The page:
Problem 1—Let’s talk about noise! There are different types of noise that might be present in a system, and it’s important to understand how to deal with them.
For example, analog sensors and other types of active devices will often have AWGN, or Additive White Gaussian Noise, at their outputs. Any sort of analog-to-digital converter will add quantization noise to the data. What is the key difference between these two types of noise?
Answer 1—The key difference between AWGN and quantization noise is the PDF, or Probability Density Function, which is a description of how the values (voltage or current levels in analog systems, or data values in digital systems) are distributed.
µ represents the mean value, which we take to be zero in discussions about noise. σ is known as the “standard deviation” of the distribution, and is a way to characterize the “width” of the distribution.
It looks like this:
While the curve is nonzero everywhere (from –∞ to +∞) it is important to note that the values will be within ±1 σ of the mean 68% of the time, within ±2 σ of the mean 95% of the time, and within ±3 σ of the mean 99.7% of the time. In other words, although the peak-to-peak value of this kind of noise is theoretically infinite, you can treat it as being less than 4σ 95% of the time.
On the other hand, the values from quantization noise have a uniform distribution — the values are equally probable, but only over a fixed span that’s equal to the quantization step size of the converter. The peak-to-peak range of this noise is equal to the converter’s step size (resolution).
However, it’s important to note that both sources of noise are “white”, which is a shorthand way of saying that their effects are uniformly distributed across the frequency spectrum.
Problem 2—Signal-to-noise ratios are most usefully described as power ratios. How does one characterize the power levels for both AWGN and quantization noise?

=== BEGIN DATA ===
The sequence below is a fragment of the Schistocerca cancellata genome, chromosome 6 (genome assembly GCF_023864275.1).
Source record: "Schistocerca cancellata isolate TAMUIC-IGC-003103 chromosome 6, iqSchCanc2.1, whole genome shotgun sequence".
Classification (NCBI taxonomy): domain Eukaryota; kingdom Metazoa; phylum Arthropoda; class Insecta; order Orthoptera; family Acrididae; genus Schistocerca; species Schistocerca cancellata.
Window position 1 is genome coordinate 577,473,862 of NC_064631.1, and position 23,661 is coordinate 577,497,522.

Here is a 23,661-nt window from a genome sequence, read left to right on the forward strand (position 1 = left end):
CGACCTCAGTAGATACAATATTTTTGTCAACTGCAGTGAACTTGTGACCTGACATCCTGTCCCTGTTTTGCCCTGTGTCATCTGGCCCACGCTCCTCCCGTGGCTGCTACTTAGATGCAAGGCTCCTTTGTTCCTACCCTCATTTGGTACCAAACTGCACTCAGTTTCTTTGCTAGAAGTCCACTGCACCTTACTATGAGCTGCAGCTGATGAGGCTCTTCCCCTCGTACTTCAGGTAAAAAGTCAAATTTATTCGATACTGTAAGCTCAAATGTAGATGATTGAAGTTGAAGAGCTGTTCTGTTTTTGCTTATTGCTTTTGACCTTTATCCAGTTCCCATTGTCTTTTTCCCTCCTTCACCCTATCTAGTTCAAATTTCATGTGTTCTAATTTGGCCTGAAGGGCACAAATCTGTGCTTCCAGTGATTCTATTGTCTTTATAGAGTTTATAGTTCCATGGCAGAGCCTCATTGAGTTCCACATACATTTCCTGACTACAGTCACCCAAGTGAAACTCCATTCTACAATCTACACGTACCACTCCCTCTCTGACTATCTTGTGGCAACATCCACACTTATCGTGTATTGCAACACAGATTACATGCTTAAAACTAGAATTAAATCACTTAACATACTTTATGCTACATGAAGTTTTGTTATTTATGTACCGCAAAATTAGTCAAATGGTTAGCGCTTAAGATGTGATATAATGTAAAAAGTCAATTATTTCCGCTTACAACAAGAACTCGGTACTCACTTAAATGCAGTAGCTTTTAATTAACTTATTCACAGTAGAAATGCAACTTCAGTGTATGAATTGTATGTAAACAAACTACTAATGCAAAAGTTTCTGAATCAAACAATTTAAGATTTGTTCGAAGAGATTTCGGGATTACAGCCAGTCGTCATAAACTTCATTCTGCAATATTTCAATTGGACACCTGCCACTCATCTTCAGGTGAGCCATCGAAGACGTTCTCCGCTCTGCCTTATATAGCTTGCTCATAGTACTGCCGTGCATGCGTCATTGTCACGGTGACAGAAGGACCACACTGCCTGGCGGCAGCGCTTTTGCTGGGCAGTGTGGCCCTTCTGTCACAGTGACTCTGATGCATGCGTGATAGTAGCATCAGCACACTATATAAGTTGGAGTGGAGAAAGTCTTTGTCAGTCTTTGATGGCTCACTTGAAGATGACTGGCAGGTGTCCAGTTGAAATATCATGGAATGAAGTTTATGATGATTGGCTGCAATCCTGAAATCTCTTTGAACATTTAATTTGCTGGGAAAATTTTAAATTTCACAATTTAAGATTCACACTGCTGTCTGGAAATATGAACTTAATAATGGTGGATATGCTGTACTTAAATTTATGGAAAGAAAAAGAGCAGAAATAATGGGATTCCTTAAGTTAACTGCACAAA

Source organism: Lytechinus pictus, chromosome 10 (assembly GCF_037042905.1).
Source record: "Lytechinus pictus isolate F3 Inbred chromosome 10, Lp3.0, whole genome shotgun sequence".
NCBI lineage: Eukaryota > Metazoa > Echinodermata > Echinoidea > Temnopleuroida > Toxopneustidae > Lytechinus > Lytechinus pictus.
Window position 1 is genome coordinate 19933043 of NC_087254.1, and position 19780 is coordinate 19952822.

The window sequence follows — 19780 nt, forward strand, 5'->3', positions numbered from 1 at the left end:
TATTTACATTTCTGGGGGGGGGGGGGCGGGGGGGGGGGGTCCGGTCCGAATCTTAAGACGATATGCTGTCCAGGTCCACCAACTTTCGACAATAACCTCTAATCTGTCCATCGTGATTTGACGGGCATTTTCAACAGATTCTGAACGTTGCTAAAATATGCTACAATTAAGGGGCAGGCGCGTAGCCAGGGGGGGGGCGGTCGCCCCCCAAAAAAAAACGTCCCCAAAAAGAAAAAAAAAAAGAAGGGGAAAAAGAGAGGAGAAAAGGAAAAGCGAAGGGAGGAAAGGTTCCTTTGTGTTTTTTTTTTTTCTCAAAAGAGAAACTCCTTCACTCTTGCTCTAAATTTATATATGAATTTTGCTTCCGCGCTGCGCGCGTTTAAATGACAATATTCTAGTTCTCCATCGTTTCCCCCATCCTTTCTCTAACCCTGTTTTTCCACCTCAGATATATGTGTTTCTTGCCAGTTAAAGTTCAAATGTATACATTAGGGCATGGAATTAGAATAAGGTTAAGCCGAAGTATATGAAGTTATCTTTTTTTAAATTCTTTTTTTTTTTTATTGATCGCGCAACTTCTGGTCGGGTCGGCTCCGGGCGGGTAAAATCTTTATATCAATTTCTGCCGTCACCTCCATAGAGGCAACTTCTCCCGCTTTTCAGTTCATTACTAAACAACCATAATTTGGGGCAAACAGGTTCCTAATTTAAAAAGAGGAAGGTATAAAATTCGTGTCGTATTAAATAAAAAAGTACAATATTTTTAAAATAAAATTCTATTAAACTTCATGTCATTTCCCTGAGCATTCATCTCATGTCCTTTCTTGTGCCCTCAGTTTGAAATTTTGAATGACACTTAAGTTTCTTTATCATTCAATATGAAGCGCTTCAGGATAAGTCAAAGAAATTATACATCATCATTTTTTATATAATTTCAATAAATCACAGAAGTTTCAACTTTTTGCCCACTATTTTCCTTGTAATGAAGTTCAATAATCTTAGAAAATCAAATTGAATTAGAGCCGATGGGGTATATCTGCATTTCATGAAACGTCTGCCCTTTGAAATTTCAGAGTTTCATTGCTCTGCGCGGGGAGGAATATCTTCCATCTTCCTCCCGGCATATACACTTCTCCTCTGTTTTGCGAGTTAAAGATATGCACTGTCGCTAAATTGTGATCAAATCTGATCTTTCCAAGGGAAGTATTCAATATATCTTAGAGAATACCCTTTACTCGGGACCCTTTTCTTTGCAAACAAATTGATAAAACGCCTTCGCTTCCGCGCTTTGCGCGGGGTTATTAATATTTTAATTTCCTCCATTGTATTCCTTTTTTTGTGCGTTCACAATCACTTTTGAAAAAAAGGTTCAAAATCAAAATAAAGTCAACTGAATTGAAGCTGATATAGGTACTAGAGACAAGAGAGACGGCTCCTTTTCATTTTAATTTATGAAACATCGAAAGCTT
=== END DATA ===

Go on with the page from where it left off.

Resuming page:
Answer 2—The power of a noise signal is proportional to the square of its RMS value.
The RMS value of AWGN is numerically equal to its standard deviation.
The RMS value of quantization noise is simply the peak-to-peak value (the step size of the converter) divided by √12, or VRMS = 0.2887 VPP. This is easily derived if you characterize the quantization noise signal as a small sawtooth wave that gets added to the analog signal.
Question 3—When you have multiple sources of noise in a system, how can you characterize their combined effect on the overall system performance?
Answer 3—When combining noise sources, you can’t simply add their RMS voltage or current values together. From one sample to the next, one noise source might partially cancel the effects of the other noise source(s).
Instead, you add the individual noise power levels to come up with an overall noise power level. Since power is proportional to voltage (or current) squared, this means that you need to square the individual RMS measurements, add them together, and then take the square root of the result in order to get an equivalent overall RMS value.
VRMS(total) = √(VRMS(n1)2 + VRMS(n2)2 + …)
Problem 4—Broadband analog sensors and other active devices often specify their noise levels in units of “microvolts per root-Hertz” (µV/√Hz) or “nanoamps per root-Hertz” (nA/√Hz). Where does this strange unit come from, and how do you use it?
Answer 4—As described in the previous answer, uncorrelated noise sources are added based on their power. With AWGN, the noise in one “segment” of the frequency spectrum is not correlated with another segment of the spectrum, so if you have a particular voltage level of noise in, say, a 1-Hz band of frequencies, you’ll have √2 times as much noise in a 2-Hz band of frequencies. In general, the RMS noise level for any particular bandwidth is going to be proportional to the square root of that bandwidth, which is why the devices are characterized that way.
So, if you have an opamp that’s characterized as having a noise level of 2 µV/√Hz, and you want to use this in an audio application with a bandwidth of 20 kHz, the overall noise at the output of the opamp will be 2 µV × √20000, or about 283 µVRMS. If your signal is a sinewave with a peak-to-peak value of 1V (353 mVRMS), you’ll have a signal-to-noise ratio of about 124 dB.
Contributed by David TweedSponsor this Article